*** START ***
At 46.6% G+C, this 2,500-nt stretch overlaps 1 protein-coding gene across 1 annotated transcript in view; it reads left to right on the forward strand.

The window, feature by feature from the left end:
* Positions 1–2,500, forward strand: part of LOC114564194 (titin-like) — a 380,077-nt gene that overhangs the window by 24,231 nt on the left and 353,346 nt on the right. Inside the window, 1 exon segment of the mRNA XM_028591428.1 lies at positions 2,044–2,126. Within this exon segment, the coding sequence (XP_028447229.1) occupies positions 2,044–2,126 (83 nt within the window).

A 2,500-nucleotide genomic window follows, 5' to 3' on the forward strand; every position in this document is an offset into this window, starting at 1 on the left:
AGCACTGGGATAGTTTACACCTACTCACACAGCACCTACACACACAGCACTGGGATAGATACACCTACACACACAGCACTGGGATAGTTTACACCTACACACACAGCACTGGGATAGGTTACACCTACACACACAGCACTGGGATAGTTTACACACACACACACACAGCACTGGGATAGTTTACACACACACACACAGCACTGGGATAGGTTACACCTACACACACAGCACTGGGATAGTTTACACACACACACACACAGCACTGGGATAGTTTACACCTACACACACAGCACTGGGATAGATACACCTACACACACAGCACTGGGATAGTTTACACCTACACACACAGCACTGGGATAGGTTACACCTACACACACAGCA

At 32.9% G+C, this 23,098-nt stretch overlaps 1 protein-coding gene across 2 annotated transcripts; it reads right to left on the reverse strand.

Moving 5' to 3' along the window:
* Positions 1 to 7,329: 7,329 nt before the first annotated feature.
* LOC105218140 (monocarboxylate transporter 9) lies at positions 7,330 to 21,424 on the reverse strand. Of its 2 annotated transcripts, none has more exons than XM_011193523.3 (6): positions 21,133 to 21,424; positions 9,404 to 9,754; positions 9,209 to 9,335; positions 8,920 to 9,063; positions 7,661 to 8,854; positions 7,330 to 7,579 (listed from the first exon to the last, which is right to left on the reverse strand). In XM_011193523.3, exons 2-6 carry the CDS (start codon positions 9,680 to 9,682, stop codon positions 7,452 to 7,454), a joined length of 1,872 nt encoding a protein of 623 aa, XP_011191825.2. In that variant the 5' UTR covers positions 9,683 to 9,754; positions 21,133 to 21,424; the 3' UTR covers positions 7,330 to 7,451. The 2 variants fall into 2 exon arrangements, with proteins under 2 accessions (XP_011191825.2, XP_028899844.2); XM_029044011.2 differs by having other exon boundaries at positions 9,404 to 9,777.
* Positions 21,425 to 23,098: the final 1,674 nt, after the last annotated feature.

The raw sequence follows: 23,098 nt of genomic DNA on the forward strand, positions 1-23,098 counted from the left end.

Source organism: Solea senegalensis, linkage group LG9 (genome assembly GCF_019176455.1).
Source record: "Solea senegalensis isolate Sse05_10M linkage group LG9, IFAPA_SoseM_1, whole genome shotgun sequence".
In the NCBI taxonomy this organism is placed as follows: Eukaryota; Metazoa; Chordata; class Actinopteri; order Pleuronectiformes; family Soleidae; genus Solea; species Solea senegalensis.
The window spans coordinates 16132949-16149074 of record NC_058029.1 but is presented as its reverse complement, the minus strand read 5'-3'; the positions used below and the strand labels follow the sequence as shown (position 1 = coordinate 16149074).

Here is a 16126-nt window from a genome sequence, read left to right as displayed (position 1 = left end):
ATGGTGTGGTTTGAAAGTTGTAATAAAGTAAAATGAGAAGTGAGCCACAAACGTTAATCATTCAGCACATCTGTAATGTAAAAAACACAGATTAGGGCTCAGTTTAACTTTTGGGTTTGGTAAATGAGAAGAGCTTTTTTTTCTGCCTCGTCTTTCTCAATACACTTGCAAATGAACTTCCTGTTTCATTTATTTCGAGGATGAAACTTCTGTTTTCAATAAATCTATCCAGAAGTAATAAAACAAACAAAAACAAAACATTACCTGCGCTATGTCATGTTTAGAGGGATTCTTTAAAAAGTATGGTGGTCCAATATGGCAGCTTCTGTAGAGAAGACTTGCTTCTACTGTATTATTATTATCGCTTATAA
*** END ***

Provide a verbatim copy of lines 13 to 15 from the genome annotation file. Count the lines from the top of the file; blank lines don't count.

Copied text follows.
Source record: "Solea senegalensis isolate Sse05_10M linkage group LG9, IFAPA_SoseM_1, whole genome shotgun sequence".
In the NCBI taxonomy this organism is placed as follows: Eukaryota; Metazoa; Chordata; class Actinopteri; order Pleuronectiformes; family Soleidae; genus Solea; species Solea senegalensis.
The window spans coordinates 16132949-16149074 of record NC_058029.1 but is presented as its reverse complement, the minus strand read 5'-3'; the positions used below and the strand labels follow the sequence as shown (position 1 = coordinate 16149074).